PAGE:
By Shannon Hewkin
Hair is a huge part of my life. It’s everywhere I look—in the bathtub, the sink drain, tangled in my hairbrushes, laying on pillowcases, and perpetually stuck inside my robot vacuum. It’s everywhere I look, except on my head.
I was diagnosed with androgenic alopecia (AGA), a genetic condition marked by moderate to severe hair loss. For men, hair loss begins around the temples while women experience thinning of hair all over their heads.
Over the last few years, about 75% of my hair has fallen out, and it’s probably the worst thing that’s ever happened to me.
I started losing my hair around the age of 21. One day, I noticed the front of my hair was thinner than usual, and I was shedding a lot. I freaked out, and started wearing headbands and bandanas to hide my loss. During that year, my hair slowly grew back, and I forgot about it until it started happening again.
Three years ago, I learned that my dad was going to pass away soon. At the time, he had lung cancer, and our relationship was strained. I started visiting him regularly and while our relationship grew during our last six months together, my hair did not. This time, it started shedding all over my head—a continual loss that I am still experiencing today.
Stress is a major cause of hair loss, but the shedding continued even after my dad passed away. My doctor seemed unconcerned and said that I was treating my hair loss well, ultimately brushing it off as mild thinning.
I was doing everything I could to cover the loss—teasing it, never wearing it down, using hair powders and sprays, and wearing my bandanas again. I also had my hormone levels checked, and everything looked fine.
I began seeing a therapist to deal with the depression I was feeling about the loss of my father and my hair. I also gained weight and found it hard to work. My therapist dismissed the impact of this by telling me that my hair looked good and I looked like I was in shape. She seemed just as unconcerned as my doctor. She said I was “high functioning,” meaning that I was still able to get out of bed and work most days.
Meanwhile, I was dying inside. I avoided hanging out with friends or going places where I had to dress up because I couldn’t get my hair to look good. I felt awful about myself on all levels.
Mental Health Implications
As a result of my hair loss, my self-esteem and mental health were impacted. I spent the better part of the last few years suffering from depression, insomnia, weight fluctuation, and wondering why the hell this is happening to me.
A 2020 study on the psychosocial burden of alopecia areata published by the Journal of Patient-Reported Outcomes noted that many participants described their diagnosis as “devastating,” and reported feeling sad, depressed, embarrassed, ashamed, angry, frustrated, and helpless.
“There is a real sense of shame that comes from losing your hair as a young woman,” said 23-year-old Cheryl Griffiths in a Youtube video titled “I Have Androgenetic Alopecia | Dealing with Female Hair Loss.”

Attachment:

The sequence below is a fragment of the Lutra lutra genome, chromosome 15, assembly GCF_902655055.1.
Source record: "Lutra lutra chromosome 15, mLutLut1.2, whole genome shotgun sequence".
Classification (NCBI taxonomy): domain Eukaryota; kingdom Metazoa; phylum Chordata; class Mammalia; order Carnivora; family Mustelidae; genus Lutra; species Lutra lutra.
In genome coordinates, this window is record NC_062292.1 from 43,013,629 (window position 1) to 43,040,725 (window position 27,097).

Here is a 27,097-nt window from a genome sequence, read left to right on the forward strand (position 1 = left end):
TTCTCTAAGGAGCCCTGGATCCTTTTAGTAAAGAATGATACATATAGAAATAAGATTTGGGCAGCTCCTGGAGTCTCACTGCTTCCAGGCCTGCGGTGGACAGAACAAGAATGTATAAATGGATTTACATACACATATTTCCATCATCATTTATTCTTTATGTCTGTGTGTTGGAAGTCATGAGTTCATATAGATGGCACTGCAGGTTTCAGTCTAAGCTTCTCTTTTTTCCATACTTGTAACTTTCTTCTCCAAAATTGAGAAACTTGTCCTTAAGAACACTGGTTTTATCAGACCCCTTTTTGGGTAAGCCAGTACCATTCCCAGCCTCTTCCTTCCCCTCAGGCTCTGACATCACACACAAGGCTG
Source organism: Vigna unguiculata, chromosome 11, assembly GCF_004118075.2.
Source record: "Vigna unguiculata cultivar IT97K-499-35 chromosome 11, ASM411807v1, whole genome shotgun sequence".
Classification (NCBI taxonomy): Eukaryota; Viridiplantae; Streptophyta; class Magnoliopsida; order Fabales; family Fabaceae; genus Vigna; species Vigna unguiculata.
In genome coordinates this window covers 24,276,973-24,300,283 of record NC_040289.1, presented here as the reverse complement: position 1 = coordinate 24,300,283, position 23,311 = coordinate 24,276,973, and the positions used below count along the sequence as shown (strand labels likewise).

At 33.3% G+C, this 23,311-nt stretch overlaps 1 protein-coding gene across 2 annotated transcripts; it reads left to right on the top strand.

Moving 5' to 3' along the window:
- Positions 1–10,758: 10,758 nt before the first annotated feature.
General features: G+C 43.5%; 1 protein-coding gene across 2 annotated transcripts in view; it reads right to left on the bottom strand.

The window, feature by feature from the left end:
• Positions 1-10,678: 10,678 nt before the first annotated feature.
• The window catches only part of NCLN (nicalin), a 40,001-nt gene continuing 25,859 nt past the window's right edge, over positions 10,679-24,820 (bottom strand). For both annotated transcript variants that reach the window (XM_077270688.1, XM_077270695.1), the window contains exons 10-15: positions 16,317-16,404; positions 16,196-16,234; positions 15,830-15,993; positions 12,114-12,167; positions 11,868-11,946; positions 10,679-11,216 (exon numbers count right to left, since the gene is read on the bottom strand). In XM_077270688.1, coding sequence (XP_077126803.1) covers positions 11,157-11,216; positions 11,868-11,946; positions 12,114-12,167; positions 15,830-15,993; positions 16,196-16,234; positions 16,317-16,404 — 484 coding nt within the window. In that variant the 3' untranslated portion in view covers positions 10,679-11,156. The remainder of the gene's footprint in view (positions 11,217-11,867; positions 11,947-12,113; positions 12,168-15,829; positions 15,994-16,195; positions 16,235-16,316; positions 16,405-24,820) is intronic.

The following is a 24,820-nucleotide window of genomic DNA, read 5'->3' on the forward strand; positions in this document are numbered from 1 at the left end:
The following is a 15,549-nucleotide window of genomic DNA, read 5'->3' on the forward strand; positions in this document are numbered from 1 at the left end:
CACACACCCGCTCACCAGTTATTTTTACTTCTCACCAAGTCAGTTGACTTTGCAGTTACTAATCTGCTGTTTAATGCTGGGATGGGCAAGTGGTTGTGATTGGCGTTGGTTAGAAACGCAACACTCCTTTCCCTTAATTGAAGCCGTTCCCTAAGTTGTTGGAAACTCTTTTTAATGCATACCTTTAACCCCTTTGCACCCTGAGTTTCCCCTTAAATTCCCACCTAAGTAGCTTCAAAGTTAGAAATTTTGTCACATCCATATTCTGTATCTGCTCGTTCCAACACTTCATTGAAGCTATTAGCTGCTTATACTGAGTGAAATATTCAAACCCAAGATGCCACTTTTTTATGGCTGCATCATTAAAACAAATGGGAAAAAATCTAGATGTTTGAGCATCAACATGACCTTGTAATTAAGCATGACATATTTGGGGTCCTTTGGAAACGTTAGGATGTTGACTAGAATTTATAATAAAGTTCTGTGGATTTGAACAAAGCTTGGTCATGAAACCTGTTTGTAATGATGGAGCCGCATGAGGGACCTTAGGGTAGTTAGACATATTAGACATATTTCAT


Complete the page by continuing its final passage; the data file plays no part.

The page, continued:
Griffiths uses various social media platforms to talk openly about her experience with AGA.
“People don’t expect it. People dismiss you and try to tell you it doesn’t look too bad,” Griffiths said in the video.
I knew I wasn’t alone, but I couldn’t talk about it with anyone else until I found a community of women online dealing with the same issues. While I didn’t follow any accounts for fear that someone would discover my secret, being able to read other women’s experiences helped me feel less alone.
29-year-old Claire Epps has experienced hair loss issues since she was 14 years old.
“I just didn’t feel feminine, I gained weight, and started dressing frumpy,” Epps said. “The community on Instagram has been the most helpful for my mental health. Everybody is struggling with the same thing.”
Epps started an Instagram page to share her journey toward acceptance and ownership over her hair loss. Her page documents her hair loss as it progresses and shares information about positive experiences wearing hair toppers, helper hair, and wigs.
The Road to Acceptance
Over the past five months, my hair loss has progressed to a point where I am no longer comfortable going out in public with just my real hair. Two years ago, I bought a few hair toppers after seeing Epps, and many others online, talk about how toppers changed their lives for the better. But until recently, I couldn’t bring myself to start “wearing hair” full-time.
Oddly enough, the pandemic has given me time to get more comfortable wearing hair. Zoom classes and social distancing have allowed me to perfect my style and socialize in small chunks rather than having to spend the whole day with my new look.
And now that I’m wearing hair most days, I am starting to feel like the vibrant, confident, quirky person that I am. I also feel so much better about my appearance and mental health. I’m exercising again, connecting with friends, and working on bettering myself in all aspects of my life.
I don’t obsess about my hair every minute of my life, although I do still think about it a lot. I still experience days where I fall into “why me” thinking and the sadness paralyzes me. Other days, I realize that “my” hair looks better than it ever did before, and that most people have no clue it’s not my real hair.
My hair loss has changed me in ways I have yet to understand, but I’m working every day to own and process it. My hair loss is part of my story, but it’s not my whole story.